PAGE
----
Sunday, March 18, 2012

2011 GPS predictions

Crystal ballAfter a fairly successful round of predictions in 2009, I took a real drubbing this year. But glutton for punishment that I am, here comes another batch, though I am trying to be a bit more cautious. On a side note I’m going to have to start doing this post in early December, as multiple companies have already shared their CES news under embargo. So tight-lipped Garmin dominates this year’s predictions!

Auto GPS predictions

  • Garmin will introduce at least one more WiFi nuvi
  • The nuvi 465T will be updated with a 5” or 7” screen
  • Garmin will introduce nuvi 2460LT and 2460LMT models with 5” screens
  • 3.5” screens will be relegated to the bargain basement, and 5” screens will start to dominate the best seller list, which should mean more reasonable prices on 4.3” models

Handheld GPS predictions

  • The Garmin Oregon series will get a refresh, adding an improved camera
  • We’ll see an updated eTrex line from Garmin
  • Garmin handhelds with preloaded 1:24K topo and highway maps will be introduced
  • BirdsEye Select will bring USGS raster topos to Garmin handhelds
  • DeLorme will introduce a new series with a larger screen
  • File under more likely in 2012 — Garmin will introduce a SPOT-like service, possibly through an expanded partnership with Iridium
  • File under wishful thinking – A handheld manufacturer will utilize a built-in camera and geographic POI database to give us a unit with a Peak.AR type feature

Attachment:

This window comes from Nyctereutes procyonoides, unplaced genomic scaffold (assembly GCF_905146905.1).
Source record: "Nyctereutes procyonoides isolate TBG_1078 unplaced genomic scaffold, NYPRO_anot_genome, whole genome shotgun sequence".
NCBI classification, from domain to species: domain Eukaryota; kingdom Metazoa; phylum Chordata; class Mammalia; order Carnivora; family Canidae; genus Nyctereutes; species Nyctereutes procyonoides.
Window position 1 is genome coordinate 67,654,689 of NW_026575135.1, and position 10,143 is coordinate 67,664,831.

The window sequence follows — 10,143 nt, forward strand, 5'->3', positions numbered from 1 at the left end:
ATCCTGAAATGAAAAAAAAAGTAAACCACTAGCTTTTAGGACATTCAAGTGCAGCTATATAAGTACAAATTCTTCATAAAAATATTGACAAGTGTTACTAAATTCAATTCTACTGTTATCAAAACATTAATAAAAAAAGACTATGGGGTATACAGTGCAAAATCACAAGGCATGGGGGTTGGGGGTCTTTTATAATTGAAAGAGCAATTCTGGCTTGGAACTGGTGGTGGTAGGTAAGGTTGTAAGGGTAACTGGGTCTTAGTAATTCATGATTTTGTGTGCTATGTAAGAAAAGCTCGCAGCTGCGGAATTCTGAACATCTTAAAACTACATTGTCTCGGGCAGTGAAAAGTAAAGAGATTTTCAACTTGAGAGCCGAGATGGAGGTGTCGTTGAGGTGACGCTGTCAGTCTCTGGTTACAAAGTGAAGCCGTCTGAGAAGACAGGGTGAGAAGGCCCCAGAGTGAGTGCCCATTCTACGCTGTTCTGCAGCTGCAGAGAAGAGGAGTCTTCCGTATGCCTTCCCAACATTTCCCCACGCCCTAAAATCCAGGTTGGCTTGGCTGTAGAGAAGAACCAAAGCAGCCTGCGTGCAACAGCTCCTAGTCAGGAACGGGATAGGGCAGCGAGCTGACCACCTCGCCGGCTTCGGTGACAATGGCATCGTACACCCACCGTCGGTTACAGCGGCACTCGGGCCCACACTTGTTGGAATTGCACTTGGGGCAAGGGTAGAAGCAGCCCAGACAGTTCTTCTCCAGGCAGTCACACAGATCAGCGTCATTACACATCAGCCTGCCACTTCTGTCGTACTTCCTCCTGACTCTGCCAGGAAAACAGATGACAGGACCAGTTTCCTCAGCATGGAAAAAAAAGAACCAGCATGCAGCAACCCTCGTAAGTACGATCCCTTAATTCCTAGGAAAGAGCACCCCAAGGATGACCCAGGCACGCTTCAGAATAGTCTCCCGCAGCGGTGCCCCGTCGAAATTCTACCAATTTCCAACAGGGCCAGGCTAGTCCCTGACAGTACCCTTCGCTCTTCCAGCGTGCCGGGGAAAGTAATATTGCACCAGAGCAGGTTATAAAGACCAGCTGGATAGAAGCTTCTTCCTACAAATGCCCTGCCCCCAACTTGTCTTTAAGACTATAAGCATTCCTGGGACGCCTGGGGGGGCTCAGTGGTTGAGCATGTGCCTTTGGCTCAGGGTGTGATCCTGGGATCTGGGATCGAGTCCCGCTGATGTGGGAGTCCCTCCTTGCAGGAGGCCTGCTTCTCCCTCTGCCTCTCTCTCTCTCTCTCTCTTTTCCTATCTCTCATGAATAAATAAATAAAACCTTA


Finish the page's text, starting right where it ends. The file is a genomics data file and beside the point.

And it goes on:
GPS business predictions

  • Garmin will slowly wade further into the GPS tracking business
  • Expect to see HD turn up in several product names

Do you have any predictions or wishes to share? Hit the comments section and let us know.

About Rich Owings

Rich is the owner, editor and chief bottle-washer for GPS Tracklog. Connect with him on Twitter, Facebook or Google Plus.


  1. I am thinking that you are right on most of these. It will be interesting to see where garmin heads in business this year

  2. Rick Howard says:

    Interesting. No Magellan predictions?

  3. Thanks Andy.

    Rick, I’m under a non-disclosure agreement with them — they’ve already spilled their CES beans. That’s why I need to start doing this post earlier in the month.

  4. The GPS folk keep adding more interactivity features such as map editing, communicating with other devices, map updates and traffic. Notably they do not add new features to a GPS you have already bought – for example Garmin’s traffic history and route learning could be added to their existing devices but they choose not to. The economic problem is that once they have your money for a unit they do not want to incur any more expenses for it (reduces profit).

    The smart phone side of the house already has all those features including functionality updates and they are no additional charge if you have already paid for your phone and data plan. (The ability to provide ads when you search ultimately pays for things which is why they have an incentive to keep adding more features and make it so you use the service more.)

    Smart phone penetration keeps increasing. We can all see where the trajectory is heading – the only issue is labeling it with dates. The GarminPhone solution was obviously crap – it was both a mediocre GPS and a mediocre phone.

    The underlying question/prediction is if one of the established players is going to figure out how to undercut their own existing business in order to win the business of the future, or if they will let someone else come in and do that ultimately destroying their future. (See Innovator’s Dilemma for more.)

    My prediction is that the existing players will not do anything different this year, and in five years time when business analysts describe their fall they will be pointing to inactivity during this time period.

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